September meeting sends draft legislation back to the drawing board.
Reliability is a self-correcting issue (em if we let it slide, something will happen and it will be corrected ¼ [But...
the loss of their own authoritative power over reliability and stand ready to defend their turf. The New York Public Service Commission worries that "a lack of clarity or specification in the proposed legislation could be interpreted to provide FERC with the ability to intrude in matters that are state jurisdictional." The PSC adds, "Preserving the states' authority will only enhance system reliability." The State of California agrees and goes a step further, stating that public officials from within the relevant agencies of the states within each interconnection should have a role in the governance of the RRO.
Western states question whether the NAERO plan will account for differences between the Western and Eastern interconnections.
As the Idaho Public Utilities Commission points out, "There are important differences ¼ The Eastern Interconnection more closely resembles a network while the Western Interconnection is dominated by load centers and generation facilities separated by long distances. Reliability standards must accommodate these significant differences."
The Idaho PUC seconds comments offered by Roger Hamilton of the Oregon Public Utility Commission, who says there is a "fundamental electrical reality that the Western Interconnection is, for all practical purposes, separate and distinct from the rest of the North American transmission grid." Hamilton goes on to suggest that the legislation should provide for the creation of a state/provincial 'Western Interconnection Oversight Commission.'
Governance: Who Sits on the Board?
The Blue Ribbon panel had recommended a 21-member board, but with only seven slots reserved for particular classes of stakeholders, such as marketers, transmission owners, power producers, etc. Thus, two-thirds of the board would have "no current ties to the electric industry and represent the public interest on the board." That plan drew criticism from Houston Lighting & Power, among others:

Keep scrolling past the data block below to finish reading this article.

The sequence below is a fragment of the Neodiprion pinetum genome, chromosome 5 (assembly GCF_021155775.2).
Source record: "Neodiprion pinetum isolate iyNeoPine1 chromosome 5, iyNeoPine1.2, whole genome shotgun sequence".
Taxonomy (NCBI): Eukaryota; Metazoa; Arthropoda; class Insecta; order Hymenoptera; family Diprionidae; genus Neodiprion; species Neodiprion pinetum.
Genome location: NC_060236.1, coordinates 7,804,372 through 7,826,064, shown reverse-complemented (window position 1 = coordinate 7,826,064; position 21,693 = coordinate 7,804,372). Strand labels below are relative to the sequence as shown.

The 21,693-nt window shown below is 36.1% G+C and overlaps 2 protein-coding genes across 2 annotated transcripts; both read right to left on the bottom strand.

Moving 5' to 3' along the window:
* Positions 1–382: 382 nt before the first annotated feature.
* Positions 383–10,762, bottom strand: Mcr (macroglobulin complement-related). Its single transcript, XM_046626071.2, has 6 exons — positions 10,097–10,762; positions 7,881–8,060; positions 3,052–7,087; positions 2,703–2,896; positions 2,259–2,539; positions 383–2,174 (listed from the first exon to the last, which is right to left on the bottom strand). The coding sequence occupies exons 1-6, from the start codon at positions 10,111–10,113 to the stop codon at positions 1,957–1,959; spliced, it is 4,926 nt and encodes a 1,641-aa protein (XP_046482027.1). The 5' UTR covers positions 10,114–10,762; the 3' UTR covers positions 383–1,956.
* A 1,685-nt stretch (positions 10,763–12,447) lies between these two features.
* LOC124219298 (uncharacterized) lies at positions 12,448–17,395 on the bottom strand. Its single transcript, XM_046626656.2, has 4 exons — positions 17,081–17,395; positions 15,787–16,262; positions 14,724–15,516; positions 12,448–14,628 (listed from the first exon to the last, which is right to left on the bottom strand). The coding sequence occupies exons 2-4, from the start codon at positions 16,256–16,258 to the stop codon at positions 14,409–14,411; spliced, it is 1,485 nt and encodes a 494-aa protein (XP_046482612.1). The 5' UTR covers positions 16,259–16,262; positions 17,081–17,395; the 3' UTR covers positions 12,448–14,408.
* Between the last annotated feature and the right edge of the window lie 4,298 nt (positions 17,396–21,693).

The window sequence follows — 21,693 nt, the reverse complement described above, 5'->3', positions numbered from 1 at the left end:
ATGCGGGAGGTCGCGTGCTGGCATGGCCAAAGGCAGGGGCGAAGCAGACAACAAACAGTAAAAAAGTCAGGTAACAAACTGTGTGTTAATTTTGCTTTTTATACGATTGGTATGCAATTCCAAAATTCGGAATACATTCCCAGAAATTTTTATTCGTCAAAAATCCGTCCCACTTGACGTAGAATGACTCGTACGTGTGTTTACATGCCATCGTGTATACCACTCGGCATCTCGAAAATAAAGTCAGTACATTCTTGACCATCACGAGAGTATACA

"[We are] concerned that the industry sector will provide the majority of funding to the new organization and only be allowed one-third of the board's representation. Essentially ¼ the majority of board members will not be accountable to those who are providing the majority of the funding for the new organization, and would likely encourage overspending on programs."
The Mid-Continent Area Power Pool agreed: "MAPP is not interested in continuing to be a source of funding for an organization over which it has no management control."
Later, NERC's Governance Task Group eventually agreed to recommend an all-member independent board for the end-state NAERO, with a transition period in which nine new independent members would be added to the existing 37-member board in January 1999. This 'augmented' board would serve until NAERO received approval as a self-regulating reliability organization.
The September board meeting failed to decide the issue.
Mission: To Safeguard Supply?
In its report, NERC's Blue Ribbon panel had preserved a secondary mission for NAERO of assessing and encouraging system adequacy, or the sufficiency of grid resources. That idea drew opposition from the California Public Utilities Commission and the Edison Electric Institute. Both felt that a competitive generation market implied no need for a reliability organization to monitor the adequacy of energy capacity. But some in the industry insist that NAERO should